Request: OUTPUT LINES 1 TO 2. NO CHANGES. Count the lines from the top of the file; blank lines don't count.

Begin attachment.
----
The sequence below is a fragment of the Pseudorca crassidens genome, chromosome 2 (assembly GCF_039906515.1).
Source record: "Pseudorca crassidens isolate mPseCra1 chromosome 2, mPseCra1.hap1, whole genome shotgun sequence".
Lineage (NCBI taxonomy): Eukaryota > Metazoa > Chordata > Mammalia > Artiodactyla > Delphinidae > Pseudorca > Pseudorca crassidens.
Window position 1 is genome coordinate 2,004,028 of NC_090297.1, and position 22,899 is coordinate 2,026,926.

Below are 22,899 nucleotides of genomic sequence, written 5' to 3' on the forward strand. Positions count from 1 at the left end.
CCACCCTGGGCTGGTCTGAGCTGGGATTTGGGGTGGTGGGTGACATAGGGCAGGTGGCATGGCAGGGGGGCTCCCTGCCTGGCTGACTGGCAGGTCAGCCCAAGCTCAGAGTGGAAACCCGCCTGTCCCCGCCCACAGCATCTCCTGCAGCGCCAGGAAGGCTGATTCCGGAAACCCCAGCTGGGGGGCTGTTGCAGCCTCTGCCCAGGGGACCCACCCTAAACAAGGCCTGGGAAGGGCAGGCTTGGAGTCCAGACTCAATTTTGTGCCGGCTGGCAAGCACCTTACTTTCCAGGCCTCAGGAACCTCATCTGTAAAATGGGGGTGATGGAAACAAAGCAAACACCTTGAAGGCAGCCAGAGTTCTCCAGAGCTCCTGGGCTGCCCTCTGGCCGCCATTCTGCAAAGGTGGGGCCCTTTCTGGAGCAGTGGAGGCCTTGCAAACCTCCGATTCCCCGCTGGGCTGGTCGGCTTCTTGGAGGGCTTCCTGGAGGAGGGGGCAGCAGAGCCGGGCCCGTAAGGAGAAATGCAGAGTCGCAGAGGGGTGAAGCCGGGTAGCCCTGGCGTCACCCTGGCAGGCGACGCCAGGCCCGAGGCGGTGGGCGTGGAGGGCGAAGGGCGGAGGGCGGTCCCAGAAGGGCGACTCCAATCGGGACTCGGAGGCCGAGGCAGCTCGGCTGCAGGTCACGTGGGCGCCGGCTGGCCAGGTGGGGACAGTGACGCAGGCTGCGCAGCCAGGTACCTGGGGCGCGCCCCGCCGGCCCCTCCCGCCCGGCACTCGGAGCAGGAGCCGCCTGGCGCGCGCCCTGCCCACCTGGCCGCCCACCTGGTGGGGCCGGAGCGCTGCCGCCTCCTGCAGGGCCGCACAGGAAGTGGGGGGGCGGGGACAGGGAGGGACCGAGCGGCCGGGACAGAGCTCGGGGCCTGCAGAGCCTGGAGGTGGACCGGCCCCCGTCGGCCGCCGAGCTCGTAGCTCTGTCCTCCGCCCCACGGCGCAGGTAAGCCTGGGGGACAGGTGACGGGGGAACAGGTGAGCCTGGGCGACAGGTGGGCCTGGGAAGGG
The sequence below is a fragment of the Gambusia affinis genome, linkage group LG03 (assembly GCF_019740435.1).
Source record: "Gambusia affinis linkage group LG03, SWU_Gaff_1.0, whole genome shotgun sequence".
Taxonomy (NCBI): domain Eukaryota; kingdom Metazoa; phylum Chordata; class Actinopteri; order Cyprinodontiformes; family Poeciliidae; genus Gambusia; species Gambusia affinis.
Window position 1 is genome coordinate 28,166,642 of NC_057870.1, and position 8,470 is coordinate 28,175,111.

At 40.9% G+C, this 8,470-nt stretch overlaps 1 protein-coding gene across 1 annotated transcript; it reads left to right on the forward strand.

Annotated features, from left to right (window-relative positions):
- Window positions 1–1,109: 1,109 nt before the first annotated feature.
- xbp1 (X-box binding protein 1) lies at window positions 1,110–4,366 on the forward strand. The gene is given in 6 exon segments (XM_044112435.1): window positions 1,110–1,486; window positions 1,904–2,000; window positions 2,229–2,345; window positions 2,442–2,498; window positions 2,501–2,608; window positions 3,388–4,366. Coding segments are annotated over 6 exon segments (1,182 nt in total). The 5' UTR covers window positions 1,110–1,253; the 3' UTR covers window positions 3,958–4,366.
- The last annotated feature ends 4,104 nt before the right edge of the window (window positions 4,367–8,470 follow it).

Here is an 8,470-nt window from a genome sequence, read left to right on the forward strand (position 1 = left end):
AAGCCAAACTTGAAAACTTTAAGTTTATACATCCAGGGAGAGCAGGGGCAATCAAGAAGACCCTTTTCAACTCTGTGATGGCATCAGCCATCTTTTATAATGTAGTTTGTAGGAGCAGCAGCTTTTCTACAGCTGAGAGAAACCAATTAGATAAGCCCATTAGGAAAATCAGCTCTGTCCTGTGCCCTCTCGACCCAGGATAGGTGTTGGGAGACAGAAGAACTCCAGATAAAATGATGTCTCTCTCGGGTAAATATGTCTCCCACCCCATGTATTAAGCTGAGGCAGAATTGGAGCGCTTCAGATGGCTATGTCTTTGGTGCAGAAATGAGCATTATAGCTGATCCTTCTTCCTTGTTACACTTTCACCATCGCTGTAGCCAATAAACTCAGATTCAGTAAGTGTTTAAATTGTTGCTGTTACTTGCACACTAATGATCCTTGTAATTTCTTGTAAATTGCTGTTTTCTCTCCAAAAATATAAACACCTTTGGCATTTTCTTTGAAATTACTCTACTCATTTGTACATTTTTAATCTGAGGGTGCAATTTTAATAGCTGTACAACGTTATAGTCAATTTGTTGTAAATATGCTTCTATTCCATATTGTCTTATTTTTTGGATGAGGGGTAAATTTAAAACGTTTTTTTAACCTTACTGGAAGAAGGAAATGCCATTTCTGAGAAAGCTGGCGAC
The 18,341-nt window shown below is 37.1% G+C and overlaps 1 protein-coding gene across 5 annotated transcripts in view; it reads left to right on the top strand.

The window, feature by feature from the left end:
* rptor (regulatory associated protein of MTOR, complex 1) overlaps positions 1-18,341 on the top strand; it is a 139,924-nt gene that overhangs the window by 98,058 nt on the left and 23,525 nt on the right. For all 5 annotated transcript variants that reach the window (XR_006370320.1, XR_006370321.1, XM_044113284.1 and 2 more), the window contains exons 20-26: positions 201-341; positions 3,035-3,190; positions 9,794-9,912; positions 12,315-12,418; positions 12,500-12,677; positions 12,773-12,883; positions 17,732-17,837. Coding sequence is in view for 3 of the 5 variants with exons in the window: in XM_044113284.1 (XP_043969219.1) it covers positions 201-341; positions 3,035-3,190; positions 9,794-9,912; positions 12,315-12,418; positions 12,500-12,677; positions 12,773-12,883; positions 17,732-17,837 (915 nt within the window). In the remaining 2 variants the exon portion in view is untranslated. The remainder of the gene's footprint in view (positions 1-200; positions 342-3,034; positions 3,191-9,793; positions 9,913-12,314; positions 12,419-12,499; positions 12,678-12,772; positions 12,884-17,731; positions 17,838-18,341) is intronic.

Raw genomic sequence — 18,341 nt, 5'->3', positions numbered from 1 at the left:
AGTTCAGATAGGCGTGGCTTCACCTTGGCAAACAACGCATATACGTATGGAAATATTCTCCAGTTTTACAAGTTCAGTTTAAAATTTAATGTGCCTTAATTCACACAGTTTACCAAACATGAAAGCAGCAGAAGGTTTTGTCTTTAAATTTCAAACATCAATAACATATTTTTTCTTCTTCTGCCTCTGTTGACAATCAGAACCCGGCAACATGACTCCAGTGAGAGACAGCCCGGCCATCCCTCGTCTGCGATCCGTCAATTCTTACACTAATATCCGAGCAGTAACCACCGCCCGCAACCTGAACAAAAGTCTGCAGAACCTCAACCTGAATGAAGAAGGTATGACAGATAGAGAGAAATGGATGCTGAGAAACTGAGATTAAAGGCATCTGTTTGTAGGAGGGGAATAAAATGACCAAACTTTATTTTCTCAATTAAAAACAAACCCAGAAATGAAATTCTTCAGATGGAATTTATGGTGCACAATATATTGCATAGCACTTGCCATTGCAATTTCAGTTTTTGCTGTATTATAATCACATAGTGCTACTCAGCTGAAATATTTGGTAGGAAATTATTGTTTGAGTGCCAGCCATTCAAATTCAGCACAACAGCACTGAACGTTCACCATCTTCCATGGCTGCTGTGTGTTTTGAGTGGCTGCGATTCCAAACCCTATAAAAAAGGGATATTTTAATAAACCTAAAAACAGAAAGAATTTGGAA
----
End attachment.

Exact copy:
The sequence below is a fragment of the Pseudorca crassidens genome, chromosome 2 (assembly GCF_039906515.1).
Source record: "Pseudorca crassidens isolate mPseCra1 chromosome 2, mPseCra1.hap1, whole genome shotgun sequence".